(AFP (eng) 07/06/17)
The costs of diabetes in sub-Saharan Africa could double to almost $60 billion annually just 13 years from now, as obesity fuels an explosion of the disease, a report said Thursday. In 2015, the overall diabetes cost in the region was nearly $20 billion (18 billion euros), or 1.2 percent of total economic production, according to research published by The Lancet Diabetes & Endocrinology. This included medication and hospital stays, and loss of labour productivity due to illness or death. About half of all treatment costs were paid for by patients themselves.
(Voice of America 07/05/17)
More than 7 million children in West and Central Africa are displaced every year, the United Nations children's agency said in a report released Wednesday. Lack of economic opportunities, wars and climate change are forcing more than 12 million people in West and Central Africa to migrate annually, the report said. "Children in West and Central Africa are moving in greater numbers than ever before, many in search of safety or a better life," UNICEF regional director Marie-Pierre Poirier said. Climate change is already a harsh reality in many parts of Africa, where rising temperatures and increasingly erratic rainfall have disrupted food production, fueled widespread hunger and forced farmers to abandon their land. A half-million people have crossed the Mediterranean...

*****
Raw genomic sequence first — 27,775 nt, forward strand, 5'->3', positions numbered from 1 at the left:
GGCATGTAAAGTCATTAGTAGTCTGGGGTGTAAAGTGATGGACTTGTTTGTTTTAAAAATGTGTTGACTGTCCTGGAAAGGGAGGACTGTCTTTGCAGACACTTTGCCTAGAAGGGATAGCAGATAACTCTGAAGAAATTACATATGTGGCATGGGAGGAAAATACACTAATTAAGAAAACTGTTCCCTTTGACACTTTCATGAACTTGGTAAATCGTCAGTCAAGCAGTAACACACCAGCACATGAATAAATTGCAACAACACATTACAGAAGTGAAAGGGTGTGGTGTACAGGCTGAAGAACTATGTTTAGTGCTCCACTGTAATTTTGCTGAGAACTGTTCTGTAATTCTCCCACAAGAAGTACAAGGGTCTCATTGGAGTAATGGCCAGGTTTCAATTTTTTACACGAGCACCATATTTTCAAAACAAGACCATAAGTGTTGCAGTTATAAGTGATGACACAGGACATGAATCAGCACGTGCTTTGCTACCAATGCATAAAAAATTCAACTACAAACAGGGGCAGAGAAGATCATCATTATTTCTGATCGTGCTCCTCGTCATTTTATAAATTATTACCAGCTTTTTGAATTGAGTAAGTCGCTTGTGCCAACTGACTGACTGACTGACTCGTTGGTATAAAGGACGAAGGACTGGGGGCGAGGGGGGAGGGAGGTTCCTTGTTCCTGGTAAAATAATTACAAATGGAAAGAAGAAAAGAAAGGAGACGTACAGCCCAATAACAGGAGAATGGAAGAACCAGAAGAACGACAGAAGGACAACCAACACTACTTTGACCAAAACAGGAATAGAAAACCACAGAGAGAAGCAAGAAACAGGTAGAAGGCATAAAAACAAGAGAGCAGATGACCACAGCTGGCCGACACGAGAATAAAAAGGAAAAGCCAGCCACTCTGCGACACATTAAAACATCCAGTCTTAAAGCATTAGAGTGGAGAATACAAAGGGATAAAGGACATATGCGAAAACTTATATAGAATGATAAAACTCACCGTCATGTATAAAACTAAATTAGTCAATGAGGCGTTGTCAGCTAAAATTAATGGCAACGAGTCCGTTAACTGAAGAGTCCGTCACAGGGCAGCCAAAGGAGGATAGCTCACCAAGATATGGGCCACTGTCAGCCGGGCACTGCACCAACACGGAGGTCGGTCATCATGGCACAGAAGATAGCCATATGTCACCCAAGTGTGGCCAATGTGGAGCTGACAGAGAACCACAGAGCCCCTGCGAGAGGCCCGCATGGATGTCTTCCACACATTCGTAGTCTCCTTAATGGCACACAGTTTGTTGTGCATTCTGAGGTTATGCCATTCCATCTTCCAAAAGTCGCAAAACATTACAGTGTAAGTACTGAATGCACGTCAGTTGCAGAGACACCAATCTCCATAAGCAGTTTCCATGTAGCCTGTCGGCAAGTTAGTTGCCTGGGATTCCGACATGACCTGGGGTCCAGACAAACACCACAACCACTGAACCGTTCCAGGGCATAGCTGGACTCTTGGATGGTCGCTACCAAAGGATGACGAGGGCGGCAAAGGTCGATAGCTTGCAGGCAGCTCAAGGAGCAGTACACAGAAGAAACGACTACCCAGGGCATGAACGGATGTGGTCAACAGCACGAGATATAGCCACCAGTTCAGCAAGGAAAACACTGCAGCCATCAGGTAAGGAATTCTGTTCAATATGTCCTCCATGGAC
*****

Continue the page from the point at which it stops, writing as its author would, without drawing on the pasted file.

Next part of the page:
(Voice of America 07/04/17)
GENEVA — The U.N. children’s fund warns tens of thousands of malnourished children are at great risk in Yemen, Somalia and South Sudan, which are on the brink of famine. UNICEF reports an estimated 4.7 million children in the cholera-stricken countries are malnourished. Of these, UNICEF spokesman Christofe Boulierac tells VOA, more than one million are suffering from severe acute malnutrition. “Let me remind you that a child who is suffering from severe acute malnutrition are nine times more likely to die of disease than a well-nourished child," he said. "So, having cholera and diarrhea in countries where so many children are so fragile because of malnutrition among other things because of such a bad access to safe water is...
(RFI(EN) 07/04/17)
New tax rules in Israel could leave hundreds of African migrants worse off than they are. In May, the government introduced a new deposit law, enabling the governemnt to take 20 percent of migrants' salaries each month and place it out of reach. The money can only be accessed once they leave the country. Rights groups say the policy is designed to force them out of the country. "We're not pressuring you to leave but will make your life miserable so you decide to leave," Anwar Suliman, a Darfuri refugee living in Israel since 2008, told RFI . "Every time the state makes a different law, different pressure, but we said we can't go back right now." Suliman fled Darfur...
(RFI(EN) 06/30/17)
Investigators have widened a corruption probe into the French assets of three African ruling families, charging the daughter and son-in-law of Congo's President Denis Sassou Nguesso. Julienne Sassou Nguesso, 50, and her 53-year-old husband Guy Johnson were placed under investigation this week for "money laundering and misuse of public funds", the sources said. Investigators are trying to determine how the couple in 2006 were able to purchase a mansion valued at 3 million euros in the Paris suburb of Neuilly-sur-Seine just north of the welathy 16th arrondissement. The tentacles of the case also reach out to ruling families in Equatorial Guinea and Gabon. Julienne Sassou Nguesso is an insurance agent by profession and her husband is a lawyer. Between 2007...